Ver Angola

Society

NGO says Angolan women are discriminated against in accessing civil registration, justice and education

Angolan women are discriminated against in accessing civil registration, justice and education, they are far from decision-making spaces and are educated to submit and normalize their exclusion, warned an NGO.

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The conclusions are contained in the preliminary version of the report on "Inclusive Public Policy from a Gender Perspective 2019-2021", produced by the Mosaiko association, which promoted an international debate on the topic last week.

The study concluded that it is women who most seek to register their children, but at the same time they are the ones who find it most difficult to do so.

"Most women do not have an identity card and there is a widespread understanding, between women and men, that men should have priority in accessing the document", indicates the report.

With regard to access to justice, it was concluded that, despite the law, women are discriminated against and do not have a system of administration of justice to defend them in situations of violation of their rights.

Furthermore, "society devalues ​​and normalizes violence against women and it is itself evaded to detract from the seriousness of crimes committed against itself", with single mothers, widows or separated victims being the preferred victims.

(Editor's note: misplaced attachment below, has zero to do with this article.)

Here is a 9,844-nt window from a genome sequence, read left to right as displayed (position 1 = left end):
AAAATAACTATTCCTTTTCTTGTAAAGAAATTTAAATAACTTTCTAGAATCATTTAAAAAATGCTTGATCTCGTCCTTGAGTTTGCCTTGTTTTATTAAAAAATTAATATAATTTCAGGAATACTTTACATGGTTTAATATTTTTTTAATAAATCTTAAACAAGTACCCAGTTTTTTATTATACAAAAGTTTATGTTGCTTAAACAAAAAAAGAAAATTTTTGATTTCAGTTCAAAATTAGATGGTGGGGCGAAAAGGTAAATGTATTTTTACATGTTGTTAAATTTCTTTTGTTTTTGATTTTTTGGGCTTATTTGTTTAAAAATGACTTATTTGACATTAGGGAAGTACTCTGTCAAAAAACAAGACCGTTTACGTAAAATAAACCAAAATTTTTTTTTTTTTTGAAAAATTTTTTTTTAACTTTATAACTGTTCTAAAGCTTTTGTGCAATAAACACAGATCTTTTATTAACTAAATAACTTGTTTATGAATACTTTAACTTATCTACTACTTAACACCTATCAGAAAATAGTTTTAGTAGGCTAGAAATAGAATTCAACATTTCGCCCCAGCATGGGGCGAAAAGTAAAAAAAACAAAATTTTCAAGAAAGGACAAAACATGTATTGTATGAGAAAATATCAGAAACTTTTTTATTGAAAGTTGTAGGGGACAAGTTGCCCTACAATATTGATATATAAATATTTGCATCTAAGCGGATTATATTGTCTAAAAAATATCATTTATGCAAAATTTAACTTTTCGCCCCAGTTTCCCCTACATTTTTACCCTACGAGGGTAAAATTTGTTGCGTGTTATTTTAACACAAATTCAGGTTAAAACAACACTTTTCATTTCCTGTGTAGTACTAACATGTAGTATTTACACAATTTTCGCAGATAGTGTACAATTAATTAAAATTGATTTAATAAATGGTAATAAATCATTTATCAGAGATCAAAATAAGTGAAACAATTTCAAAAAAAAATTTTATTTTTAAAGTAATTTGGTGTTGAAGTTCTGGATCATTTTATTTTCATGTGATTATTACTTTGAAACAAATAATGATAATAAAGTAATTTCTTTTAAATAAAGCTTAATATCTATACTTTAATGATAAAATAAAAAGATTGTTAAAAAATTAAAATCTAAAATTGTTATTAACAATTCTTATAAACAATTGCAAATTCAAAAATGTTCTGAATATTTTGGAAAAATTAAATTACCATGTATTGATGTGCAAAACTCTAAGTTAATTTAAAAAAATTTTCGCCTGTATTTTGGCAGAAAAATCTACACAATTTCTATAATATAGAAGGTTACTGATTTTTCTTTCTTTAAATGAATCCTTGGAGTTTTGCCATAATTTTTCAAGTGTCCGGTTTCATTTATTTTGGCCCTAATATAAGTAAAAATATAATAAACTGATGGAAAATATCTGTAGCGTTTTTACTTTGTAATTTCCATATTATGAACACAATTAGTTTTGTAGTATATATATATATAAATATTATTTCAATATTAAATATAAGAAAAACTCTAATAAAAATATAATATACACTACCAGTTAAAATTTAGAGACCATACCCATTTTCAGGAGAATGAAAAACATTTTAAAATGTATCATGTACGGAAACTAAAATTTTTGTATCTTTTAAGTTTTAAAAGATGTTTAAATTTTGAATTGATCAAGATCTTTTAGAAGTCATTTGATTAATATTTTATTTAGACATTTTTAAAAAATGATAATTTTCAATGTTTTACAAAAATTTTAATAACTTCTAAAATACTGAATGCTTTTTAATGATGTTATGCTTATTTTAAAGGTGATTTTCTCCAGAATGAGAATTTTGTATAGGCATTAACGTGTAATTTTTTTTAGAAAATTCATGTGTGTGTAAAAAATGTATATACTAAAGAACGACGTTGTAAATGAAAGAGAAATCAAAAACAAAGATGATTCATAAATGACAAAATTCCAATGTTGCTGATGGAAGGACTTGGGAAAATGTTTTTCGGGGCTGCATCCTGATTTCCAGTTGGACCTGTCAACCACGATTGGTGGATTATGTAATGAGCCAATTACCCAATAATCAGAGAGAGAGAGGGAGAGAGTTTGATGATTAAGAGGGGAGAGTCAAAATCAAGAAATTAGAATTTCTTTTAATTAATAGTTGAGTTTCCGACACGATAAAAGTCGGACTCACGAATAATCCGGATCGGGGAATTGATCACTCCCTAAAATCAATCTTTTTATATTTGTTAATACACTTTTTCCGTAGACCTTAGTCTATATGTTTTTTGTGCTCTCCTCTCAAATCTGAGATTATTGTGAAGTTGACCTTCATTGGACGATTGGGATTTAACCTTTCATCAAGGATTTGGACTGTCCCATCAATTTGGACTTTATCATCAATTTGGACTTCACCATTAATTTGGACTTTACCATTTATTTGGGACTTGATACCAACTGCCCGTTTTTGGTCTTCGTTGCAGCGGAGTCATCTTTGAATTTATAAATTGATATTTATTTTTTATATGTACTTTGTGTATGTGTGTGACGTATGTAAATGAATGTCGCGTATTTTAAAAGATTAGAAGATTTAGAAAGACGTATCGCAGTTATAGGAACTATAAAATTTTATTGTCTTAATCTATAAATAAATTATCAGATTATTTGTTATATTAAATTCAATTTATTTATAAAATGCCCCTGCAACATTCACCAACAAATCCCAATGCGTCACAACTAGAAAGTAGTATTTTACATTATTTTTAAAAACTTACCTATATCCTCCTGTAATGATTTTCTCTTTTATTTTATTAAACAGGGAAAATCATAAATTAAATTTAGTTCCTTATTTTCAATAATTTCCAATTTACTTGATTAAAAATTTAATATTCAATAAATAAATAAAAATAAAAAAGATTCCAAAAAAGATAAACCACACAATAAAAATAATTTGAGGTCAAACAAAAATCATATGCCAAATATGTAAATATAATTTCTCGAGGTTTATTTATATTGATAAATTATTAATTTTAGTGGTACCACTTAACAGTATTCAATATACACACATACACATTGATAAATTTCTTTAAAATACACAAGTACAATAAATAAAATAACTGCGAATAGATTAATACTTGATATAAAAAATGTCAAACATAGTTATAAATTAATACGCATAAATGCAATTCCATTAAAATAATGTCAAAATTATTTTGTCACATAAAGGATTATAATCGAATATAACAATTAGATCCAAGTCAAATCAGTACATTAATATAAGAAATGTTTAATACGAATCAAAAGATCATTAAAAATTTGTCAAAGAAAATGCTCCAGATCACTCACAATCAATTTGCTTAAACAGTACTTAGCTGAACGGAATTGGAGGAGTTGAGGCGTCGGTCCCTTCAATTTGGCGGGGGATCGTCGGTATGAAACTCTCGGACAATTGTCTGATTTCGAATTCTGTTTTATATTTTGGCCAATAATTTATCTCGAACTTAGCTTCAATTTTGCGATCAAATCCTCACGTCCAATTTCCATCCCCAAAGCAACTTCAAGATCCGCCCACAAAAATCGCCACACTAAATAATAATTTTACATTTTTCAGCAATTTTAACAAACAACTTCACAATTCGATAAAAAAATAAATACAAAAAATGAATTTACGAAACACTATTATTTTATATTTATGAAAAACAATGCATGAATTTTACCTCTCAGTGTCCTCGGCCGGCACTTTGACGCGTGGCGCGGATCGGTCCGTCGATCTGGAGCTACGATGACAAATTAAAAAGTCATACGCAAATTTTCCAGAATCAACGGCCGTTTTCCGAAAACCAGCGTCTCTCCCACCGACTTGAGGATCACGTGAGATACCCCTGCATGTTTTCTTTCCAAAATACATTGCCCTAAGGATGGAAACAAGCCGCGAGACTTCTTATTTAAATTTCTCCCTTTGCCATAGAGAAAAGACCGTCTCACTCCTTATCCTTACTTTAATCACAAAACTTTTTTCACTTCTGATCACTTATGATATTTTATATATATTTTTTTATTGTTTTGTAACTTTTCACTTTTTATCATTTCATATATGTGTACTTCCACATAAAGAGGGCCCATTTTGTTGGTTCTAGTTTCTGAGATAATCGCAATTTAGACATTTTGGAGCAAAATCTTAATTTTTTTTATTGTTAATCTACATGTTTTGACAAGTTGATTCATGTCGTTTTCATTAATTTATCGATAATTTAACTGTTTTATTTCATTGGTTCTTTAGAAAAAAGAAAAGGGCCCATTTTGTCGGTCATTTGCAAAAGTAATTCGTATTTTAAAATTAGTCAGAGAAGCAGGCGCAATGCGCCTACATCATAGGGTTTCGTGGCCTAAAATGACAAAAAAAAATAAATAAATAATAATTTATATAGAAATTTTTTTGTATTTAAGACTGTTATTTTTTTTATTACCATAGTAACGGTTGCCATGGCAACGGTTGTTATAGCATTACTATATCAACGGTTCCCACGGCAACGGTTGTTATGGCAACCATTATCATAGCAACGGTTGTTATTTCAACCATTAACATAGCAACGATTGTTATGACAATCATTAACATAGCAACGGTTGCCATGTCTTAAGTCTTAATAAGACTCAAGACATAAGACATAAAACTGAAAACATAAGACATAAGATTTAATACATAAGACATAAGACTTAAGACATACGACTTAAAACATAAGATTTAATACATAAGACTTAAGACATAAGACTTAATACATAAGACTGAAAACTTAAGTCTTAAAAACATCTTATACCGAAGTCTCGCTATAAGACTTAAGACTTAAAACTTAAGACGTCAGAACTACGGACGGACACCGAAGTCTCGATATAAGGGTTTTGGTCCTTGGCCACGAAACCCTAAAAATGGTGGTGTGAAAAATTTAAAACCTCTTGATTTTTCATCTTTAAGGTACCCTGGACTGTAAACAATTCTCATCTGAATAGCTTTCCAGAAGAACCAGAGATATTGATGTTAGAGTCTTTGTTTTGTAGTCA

"More than half of women remain silent and do not turn to anyone to resolve their conflict," the document adds.

In terms of access to education, the report points to the need to promote gender awareness in this sector to enable girls' access and advancement in school and notes that there is a higher rate of school dropout among girls, from 15 years old onwards, due to early pregnancy, burdens and household responsibilities.

In the field of maternal health, Mosaiko researchers concluded that human rights violations in health facilities are recurrent.

"Many health services require the man's presence in the family planning consultation, not to make him a participant, but to give him the power to decide whether or not his wife can use contraceptive methods.

As for participation in local organizations, the study indicates that "women are removed from decision-making spaces, have no voice and are educated to submit and normalize their exclusion".

It is also concluded that "the participation of both men and women is weak and both are subject to a hierarchical leadership structure closed to debate".

The report also emphasizes that "women work from childhood to death, without any appreciation or respect inside and outside the home with very few or even no resources or working conditions.

In rural areas, women have difficulties in accessing land, seeds, work tools and in urban areas, zunga (street selling) is a risky, unprotected and unrecognized activity, the study states that several focused recommendations in solving the problems identified.

The report was produced within the scope of the project PAPPIA – Promotion of Advocacy for Inclusive Public Policies in Angola, implemented in partnership by Mosaiko – Instituto para a Cidadania and FEC – Fé e Cooperación Foundation, with funding from the European Union and Camões Cooperation Institute and Language.

The survey was conducted between June 2019 and November 2020 in 15 municipalities in the provinces of Uíge, Luanda, Benguela, Huambo and Huíla, with 4692 families.